After having silicone breast implants (280cc on right side, 350 on left) approximately 4 weeks ago, I'm still sore; is this normal? Thank you for your help.
Swelling 4 Weeks After Breast Augmentation Normal?
Doctor Answers (4)
Swelling can be normal after breast implants
Recovery after breast implant surgery varies quite a bit. Soreness from side to side is frequently different. If you had previous breast surgery, it is very common for the previously operated breast to be more sore than the other one. Your surgeon should still be following you as this sorts itself out.
Pain 4 weeks after breast augmentation
Pain after breast augmentation can vary from one individual to another. We generally are more concerned with pain associated with swelling, redness, warmth, or other inflammatory processes.
Web reference: http://www.bodysculptor.com/breast-surgery-chicago/
How long does soreness last after breast augmentation
I'm sure this is a normal part of your recovery. It is not unusual at all to have soreness even 4 weeks after surgery, especially if the implants were placed underneath the pectoral muscle. Massaging helps and so does not over-exerting yourself.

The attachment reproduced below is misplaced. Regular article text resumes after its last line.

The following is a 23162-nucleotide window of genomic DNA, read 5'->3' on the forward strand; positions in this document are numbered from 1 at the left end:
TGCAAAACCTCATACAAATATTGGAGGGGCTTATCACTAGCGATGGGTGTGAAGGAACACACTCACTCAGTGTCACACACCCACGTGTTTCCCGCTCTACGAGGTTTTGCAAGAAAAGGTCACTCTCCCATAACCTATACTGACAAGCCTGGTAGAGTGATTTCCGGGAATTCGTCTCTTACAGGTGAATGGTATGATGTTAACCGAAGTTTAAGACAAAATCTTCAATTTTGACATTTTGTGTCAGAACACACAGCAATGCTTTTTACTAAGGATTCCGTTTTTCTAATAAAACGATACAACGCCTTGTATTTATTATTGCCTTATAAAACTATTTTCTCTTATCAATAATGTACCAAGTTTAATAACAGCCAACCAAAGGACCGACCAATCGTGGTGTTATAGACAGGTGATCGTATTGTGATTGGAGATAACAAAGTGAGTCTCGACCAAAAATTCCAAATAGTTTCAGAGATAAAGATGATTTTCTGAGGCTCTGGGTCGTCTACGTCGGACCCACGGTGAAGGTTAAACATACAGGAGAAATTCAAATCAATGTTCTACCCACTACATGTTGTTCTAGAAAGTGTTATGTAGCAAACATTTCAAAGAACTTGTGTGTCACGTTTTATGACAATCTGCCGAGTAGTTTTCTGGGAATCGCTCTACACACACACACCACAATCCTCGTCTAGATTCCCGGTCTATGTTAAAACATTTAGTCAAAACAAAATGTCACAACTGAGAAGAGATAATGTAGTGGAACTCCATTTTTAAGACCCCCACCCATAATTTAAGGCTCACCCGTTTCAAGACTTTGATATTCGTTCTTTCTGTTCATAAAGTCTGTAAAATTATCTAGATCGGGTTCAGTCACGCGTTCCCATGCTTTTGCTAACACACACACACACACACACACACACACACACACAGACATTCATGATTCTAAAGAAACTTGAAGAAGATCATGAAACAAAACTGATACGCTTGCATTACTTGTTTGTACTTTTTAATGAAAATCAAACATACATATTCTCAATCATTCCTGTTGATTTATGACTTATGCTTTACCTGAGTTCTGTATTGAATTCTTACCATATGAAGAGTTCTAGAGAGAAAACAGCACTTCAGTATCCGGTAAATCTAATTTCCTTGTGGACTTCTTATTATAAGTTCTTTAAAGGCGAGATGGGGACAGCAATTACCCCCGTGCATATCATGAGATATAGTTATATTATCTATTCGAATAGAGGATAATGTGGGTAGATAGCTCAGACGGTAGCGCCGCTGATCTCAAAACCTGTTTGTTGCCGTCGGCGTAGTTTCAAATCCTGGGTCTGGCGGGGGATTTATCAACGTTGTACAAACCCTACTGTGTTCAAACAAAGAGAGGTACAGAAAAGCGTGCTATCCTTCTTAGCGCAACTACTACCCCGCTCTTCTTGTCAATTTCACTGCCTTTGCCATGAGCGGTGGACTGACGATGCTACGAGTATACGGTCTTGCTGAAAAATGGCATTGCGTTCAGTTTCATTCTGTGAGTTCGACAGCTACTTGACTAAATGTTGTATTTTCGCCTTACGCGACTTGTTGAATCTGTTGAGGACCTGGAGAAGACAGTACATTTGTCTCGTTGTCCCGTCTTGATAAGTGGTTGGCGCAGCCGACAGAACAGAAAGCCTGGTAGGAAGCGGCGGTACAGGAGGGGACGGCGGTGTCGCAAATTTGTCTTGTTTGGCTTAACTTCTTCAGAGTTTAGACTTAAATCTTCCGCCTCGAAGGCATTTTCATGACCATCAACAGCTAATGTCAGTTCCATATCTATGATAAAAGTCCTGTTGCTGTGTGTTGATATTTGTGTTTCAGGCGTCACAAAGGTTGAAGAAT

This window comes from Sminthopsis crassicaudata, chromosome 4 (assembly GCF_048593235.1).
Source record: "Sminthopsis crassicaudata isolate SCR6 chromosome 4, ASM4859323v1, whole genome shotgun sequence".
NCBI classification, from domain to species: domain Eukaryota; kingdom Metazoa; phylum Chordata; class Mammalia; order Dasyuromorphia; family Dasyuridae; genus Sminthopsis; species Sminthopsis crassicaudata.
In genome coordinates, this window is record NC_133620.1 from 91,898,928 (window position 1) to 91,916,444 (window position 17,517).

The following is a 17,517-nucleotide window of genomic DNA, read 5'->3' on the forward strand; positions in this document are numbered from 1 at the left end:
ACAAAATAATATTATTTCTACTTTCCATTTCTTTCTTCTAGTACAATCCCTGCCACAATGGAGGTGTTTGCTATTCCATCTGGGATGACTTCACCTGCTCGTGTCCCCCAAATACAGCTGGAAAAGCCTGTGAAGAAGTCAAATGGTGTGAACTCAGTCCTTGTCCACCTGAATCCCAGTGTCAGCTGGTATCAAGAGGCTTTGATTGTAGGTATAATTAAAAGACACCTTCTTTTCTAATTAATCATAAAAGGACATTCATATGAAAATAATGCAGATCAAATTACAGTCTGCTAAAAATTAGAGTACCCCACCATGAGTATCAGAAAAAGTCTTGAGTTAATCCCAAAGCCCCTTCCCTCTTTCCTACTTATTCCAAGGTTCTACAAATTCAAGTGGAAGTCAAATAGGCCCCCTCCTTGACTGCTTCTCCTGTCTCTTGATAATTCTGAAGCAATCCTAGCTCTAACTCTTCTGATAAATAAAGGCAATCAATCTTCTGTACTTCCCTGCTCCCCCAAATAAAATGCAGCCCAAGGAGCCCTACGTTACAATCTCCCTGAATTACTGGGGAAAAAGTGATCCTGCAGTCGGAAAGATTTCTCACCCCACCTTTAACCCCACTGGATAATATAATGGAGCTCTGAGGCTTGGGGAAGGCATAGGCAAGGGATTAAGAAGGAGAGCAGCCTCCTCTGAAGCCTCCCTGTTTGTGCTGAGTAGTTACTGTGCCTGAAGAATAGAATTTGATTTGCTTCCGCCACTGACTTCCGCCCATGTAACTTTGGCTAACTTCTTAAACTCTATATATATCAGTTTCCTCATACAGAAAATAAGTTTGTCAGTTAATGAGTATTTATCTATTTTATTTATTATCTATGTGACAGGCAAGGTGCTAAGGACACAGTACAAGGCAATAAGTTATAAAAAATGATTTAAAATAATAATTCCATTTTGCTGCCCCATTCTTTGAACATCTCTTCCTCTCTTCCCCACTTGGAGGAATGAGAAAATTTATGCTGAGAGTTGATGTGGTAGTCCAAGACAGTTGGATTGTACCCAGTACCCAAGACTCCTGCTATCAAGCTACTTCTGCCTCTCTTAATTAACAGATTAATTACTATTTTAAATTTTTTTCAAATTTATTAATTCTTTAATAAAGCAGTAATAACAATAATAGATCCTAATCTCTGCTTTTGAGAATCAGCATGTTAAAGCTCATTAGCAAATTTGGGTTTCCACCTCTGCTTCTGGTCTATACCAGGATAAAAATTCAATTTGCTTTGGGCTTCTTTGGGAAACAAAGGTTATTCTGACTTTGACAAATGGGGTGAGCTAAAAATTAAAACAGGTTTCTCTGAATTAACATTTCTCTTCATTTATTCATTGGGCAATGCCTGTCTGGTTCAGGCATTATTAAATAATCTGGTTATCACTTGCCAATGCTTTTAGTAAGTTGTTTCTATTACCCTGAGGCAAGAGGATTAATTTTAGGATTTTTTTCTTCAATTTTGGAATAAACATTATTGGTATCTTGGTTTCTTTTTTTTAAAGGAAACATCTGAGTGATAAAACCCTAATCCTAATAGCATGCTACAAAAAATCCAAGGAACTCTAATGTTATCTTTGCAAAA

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Recovery after Breast Implant
In order to know whether the soreness you are still having 4 weeks after your breast augmentation is within the limits of a normal recovery or something you should be concerned about, some important details need to be understood. These details, such as whether your implants are under or over your chest muscles, the surgical technique, your recovery so far, what your exam has been like so far in your recovery, your activity level so far, and particularly recently, are best understood by the surgeon who performed your procedure.
Your best bet is to contact his/her office and discuss this with them, and possibly pay a visit to the office for an exam.
These answers are for educational purposes and should not be relied upon as a substitute for medical advice you may receive from your physician. If you have a medical emergency, please call 911. These answers do not constitute or initiate a patient/doctor relationship.
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